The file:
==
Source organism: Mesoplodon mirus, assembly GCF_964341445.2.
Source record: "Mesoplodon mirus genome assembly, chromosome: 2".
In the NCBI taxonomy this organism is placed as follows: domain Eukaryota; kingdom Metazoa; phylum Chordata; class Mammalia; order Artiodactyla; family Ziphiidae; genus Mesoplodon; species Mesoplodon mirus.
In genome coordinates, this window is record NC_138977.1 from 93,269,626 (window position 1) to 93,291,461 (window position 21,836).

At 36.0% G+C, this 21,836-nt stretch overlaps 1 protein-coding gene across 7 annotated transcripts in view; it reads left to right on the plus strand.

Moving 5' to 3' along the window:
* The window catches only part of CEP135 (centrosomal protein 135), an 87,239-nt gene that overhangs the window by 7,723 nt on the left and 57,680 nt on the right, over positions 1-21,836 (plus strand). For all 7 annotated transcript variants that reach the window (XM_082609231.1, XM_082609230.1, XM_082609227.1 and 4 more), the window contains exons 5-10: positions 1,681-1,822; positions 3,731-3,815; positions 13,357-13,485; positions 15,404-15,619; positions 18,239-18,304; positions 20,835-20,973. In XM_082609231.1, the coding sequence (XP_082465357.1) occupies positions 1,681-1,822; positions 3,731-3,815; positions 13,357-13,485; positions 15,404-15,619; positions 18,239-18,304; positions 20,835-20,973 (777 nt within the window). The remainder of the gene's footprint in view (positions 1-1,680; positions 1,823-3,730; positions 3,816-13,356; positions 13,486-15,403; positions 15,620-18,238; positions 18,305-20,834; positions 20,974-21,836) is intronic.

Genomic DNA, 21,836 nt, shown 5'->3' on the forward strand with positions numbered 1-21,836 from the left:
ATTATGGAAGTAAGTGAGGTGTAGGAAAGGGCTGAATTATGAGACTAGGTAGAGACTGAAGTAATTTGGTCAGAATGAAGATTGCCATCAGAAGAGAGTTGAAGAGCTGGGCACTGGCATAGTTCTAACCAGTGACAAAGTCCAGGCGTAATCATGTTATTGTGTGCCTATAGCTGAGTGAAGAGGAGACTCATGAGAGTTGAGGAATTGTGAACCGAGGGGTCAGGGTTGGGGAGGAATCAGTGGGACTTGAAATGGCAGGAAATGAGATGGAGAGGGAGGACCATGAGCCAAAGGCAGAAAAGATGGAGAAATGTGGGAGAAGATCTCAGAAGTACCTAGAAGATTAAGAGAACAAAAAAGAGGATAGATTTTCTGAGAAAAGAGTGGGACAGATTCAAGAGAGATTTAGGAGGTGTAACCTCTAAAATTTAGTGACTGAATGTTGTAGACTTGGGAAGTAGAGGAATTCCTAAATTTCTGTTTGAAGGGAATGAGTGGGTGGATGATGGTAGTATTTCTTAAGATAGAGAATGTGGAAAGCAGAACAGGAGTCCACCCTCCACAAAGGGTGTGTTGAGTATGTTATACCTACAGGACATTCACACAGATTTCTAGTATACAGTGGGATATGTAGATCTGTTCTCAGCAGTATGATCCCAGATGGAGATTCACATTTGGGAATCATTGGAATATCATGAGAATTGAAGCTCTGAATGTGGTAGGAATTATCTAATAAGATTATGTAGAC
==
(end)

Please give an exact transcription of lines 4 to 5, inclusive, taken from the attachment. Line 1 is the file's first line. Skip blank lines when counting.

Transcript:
In genome coordinates, this window is record NC_138977.1 from 93,269,626 (window position 1) to 93,291,461 (window position 21,836).

At 36.0% G+C, this 21,836-nt stretch overlaps 1 protein-coding gene across 7 annotated transcripts in view; it reads left to right on the plus strand.